Real-time RT-PCR analysis.

MsNramp expression was quantified by calculating the percent increase or decrease in transcript number in mycobacterium-infected tissues or cells compared to the transcript number in sham-injected controls. Six replicates of each of five RNA concentrations (1,000, 500, 250, 100, and 50 ng of RNA) were amplified two or three times for each tissue type, and a mean efficiency of PCR (PCRE) was calculated (Table (Table2).2). The PCRE was calculated as follows: PCRE = 10−1/slope, where 1 ≤ PCRE ≤ 2.

The slopes for anterior kidney, PM, spleen, and white muscle were measured by linear regression of the crossing points of the six replicates against the RNA concentration. The crossing point of a real-time RT-PCR is the point during amplification at which fluorescence of a sample increases above the background fluorescence. This point on the amplification curve is proportional to the amount of starting template (MsNramp) in the sample. A percent difference is then calculated as follows: percent difference = (PCREΔCp × 100) − 100 (22), where ΔCp = (control sample crossing point − experimental sample crossing point).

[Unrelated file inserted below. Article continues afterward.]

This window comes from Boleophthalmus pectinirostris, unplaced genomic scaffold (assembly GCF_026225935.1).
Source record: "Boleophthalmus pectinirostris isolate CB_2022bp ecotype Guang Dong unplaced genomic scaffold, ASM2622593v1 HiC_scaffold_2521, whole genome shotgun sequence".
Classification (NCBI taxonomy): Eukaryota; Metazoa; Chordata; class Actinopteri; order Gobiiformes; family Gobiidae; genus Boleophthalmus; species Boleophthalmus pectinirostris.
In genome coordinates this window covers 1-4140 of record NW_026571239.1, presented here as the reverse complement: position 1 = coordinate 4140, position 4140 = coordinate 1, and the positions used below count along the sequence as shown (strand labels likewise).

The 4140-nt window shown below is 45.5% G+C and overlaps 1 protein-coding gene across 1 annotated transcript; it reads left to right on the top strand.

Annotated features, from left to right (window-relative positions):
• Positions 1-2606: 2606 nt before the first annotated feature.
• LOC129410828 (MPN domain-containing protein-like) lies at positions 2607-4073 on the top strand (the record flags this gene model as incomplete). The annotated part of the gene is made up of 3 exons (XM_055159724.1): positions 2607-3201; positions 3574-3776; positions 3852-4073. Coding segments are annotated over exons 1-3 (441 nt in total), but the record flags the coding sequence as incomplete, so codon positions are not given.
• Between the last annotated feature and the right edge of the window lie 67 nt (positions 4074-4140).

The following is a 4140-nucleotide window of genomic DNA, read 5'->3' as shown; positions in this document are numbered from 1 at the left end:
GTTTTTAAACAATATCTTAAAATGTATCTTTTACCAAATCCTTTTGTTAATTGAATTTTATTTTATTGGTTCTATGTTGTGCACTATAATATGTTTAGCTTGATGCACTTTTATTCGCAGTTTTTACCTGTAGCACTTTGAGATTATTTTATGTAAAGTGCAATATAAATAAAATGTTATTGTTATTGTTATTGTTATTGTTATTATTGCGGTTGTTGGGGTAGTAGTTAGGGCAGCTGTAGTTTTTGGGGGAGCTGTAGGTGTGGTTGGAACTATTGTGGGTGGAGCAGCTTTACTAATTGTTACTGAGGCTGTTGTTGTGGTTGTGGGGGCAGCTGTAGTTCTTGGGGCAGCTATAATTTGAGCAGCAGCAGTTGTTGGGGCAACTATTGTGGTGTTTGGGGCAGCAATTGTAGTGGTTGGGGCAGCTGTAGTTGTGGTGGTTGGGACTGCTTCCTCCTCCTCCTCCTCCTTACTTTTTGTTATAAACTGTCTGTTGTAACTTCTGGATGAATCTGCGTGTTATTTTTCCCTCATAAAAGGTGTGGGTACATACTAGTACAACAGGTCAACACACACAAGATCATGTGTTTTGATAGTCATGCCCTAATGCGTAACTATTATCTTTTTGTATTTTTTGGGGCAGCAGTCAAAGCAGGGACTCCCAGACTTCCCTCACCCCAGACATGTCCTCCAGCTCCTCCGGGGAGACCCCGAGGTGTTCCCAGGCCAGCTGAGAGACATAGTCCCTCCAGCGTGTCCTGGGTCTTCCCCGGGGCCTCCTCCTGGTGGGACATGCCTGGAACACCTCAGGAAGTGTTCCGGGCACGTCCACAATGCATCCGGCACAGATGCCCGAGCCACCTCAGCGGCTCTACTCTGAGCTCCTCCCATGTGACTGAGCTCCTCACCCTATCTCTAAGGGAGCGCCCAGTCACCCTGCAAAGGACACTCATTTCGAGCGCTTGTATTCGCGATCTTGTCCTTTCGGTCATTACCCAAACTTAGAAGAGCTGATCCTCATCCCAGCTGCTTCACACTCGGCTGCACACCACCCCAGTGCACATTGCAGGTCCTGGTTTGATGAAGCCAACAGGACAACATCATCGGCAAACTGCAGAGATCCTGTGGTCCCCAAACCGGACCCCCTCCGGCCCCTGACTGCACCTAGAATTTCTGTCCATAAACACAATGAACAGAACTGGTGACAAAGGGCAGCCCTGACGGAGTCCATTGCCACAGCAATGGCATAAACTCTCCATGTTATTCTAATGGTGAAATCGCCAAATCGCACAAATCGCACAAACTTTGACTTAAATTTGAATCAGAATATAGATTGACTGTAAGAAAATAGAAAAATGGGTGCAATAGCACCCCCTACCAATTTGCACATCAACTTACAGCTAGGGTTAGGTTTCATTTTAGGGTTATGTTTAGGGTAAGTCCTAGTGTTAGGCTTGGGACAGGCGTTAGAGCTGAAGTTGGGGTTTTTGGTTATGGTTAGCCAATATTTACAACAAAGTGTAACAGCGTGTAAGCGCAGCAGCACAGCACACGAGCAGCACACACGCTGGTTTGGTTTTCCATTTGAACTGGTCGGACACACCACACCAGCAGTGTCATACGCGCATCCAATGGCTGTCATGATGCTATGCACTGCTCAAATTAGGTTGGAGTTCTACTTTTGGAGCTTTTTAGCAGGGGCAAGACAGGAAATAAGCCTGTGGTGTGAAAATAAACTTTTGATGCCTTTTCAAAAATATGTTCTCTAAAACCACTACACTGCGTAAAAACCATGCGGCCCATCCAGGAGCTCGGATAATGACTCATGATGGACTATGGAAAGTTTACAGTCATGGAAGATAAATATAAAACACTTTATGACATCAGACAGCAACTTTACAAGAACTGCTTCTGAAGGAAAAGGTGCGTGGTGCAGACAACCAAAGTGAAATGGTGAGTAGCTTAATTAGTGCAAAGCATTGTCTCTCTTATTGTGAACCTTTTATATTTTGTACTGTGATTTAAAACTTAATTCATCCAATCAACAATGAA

Statistical analysis.

To calculate crossing points and the slope for PCRE, linear regression was performed by using the LightCycler software (version 3.3). Intra- and interassay variations were analyzed by single-factor analysis of variance (α = 0.05), linear regression, Student's t test, and power analysis of the experimental system (22). Each time point sample (1, 3, and 15 days postinoculation) was analyzed by single-factor analysis of variance, and multiple comparisons were performed by using Tukey's multiple comparison (α = 0.05 and α = 0.01) in SAS (version 8.0; SAS Institute, Cary, N.C.), with Kramer's modification for unequal sample sizes where appropriate.

Nucleotide and amino acid accession number.

The M. saxatilis MsNramp nucleotide and deduced amino acid sequences have been deposited in the GenBank database under accession number AY008746.

RESULTS

MsNramp is a 3,530-bp gene encoding a 554-amino-acid protein.